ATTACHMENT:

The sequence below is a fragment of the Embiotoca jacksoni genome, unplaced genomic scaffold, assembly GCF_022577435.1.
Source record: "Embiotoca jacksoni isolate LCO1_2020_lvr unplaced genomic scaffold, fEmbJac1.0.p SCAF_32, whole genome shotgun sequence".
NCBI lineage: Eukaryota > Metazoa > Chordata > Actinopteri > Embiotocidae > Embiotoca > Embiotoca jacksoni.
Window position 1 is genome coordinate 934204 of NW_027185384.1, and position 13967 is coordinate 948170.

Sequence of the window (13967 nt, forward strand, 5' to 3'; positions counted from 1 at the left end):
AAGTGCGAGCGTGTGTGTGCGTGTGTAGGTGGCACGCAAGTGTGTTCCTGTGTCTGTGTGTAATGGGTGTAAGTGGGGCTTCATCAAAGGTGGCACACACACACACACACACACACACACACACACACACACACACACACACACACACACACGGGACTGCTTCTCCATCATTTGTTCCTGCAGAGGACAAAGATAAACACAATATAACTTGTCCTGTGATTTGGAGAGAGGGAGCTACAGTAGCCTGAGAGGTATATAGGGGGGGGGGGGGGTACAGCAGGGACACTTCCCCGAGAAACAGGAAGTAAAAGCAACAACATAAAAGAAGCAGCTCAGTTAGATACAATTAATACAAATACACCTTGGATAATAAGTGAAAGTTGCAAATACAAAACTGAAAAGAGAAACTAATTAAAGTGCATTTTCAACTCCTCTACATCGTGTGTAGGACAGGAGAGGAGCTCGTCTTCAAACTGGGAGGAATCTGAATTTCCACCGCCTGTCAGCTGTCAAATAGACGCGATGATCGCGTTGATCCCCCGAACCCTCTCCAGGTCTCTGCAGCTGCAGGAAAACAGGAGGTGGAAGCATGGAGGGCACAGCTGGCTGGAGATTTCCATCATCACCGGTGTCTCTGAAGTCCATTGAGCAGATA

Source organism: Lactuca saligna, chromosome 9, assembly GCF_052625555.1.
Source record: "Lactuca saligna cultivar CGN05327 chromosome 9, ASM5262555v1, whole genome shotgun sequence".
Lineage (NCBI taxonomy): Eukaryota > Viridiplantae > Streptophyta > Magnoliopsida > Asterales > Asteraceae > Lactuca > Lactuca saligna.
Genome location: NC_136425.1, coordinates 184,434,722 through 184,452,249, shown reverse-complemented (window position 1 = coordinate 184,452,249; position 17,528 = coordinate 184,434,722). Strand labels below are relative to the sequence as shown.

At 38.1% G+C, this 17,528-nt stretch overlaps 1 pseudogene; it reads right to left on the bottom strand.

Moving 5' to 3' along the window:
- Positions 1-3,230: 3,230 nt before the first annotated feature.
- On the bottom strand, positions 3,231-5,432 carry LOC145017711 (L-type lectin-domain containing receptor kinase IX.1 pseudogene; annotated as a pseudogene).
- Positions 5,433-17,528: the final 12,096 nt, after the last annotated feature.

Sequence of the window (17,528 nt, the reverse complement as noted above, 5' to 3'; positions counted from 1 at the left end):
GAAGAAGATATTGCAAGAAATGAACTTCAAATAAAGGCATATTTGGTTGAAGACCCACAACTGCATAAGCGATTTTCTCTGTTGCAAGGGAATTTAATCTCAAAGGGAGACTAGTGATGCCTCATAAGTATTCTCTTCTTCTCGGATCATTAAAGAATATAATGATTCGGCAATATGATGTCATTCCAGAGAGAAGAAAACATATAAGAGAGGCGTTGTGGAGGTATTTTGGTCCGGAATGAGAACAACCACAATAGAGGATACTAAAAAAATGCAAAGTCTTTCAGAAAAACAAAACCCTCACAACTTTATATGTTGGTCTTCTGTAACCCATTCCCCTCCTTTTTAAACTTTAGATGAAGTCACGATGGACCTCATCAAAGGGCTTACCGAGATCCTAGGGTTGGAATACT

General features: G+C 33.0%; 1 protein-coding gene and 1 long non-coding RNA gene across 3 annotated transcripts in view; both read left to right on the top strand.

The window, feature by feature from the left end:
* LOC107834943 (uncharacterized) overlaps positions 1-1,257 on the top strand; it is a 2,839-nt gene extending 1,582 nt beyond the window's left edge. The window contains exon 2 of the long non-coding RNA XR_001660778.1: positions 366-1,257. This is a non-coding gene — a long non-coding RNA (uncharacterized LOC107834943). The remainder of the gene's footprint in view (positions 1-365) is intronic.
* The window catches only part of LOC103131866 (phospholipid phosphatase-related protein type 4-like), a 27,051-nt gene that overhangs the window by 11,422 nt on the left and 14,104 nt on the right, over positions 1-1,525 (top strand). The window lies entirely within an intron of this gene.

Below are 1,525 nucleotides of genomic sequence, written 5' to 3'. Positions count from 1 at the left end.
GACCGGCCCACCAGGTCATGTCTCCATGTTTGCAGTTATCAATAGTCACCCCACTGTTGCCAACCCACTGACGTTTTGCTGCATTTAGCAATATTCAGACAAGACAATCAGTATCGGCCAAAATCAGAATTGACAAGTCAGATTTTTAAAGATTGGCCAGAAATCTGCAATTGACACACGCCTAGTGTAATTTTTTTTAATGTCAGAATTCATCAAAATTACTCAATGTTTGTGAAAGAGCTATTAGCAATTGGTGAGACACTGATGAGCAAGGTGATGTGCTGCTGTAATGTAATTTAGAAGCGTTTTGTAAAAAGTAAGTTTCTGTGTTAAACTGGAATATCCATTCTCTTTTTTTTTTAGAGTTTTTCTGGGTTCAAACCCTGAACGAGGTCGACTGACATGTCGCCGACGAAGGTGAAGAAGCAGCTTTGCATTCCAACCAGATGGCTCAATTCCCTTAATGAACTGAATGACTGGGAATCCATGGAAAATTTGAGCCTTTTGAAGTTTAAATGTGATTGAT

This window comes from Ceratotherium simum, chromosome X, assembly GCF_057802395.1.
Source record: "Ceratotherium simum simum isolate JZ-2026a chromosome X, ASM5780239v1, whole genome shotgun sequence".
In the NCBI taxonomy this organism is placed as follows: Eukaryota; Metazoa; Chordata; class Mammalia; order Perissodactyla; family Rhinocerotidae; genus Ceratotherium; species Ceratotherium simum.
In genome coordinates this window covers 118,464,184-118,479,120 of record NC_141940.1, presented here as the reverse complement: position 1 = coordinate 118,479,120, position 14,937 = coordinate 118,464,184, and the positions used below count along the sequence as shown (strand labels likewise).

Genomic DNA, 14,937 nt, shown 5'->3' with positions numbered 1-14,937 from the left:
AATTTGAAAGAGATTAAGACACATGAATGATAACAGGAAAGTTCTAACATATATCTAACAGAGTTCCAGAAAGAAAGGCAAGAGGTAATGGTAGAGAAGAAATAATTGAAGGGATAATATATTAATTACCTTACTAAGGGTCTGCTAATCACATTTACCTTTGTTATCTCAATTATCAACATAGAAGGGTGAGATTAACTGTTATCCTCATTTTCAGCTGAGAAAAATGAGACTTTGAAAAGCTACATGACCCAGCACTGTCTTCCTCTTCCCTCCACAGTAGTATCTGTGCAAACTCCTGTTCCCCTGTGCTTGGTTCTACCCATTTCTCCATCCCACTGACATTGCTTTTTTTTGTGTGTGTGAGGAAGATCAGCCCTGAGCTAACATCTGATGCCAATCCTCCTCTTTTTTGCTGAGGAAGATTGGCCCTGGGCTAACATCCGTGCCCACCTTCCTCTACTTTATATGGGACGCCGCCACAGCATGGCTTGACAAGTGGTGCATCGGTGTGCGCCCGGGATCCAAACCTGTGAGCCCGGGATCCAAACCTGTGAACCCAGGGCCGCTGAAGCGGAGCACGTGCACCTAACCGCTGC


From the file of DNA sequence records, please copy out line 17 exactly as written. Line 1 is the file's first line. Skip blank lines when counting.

GAAGAAGATATTGCAAGAAATGAACTTCAAATAAAGGCATATTTGGTTGAAGACCCACAACTGCATAAGCGATTTTCTCTGTTGCAAGGGAATTTAATCTCAAAGGGAGACTAGTGATGCCTCATAAGTATTCTCTTCTTCTCGGATCATTAAAGAATATAATGATTCGGCAATATGATGTCATTCCAGAGAGAAGAAAACATATAAGAGAGGCGTTGTGGAGGTATTTTGGTCCGGAATGAGAACAACCACAATAGAGGATACTAAAAAAATGCAAAGTCTTTCAGAAAAACAAAACCCTCACAACTTTATATGTTGGTCTTCTGTAACCCATTCCCCTCCTTTTTAAACTTTAGATGAAGTCACGATGGACCTCATCAAAGGGCTTACCGAGATCCTAGGGTTGGAATACT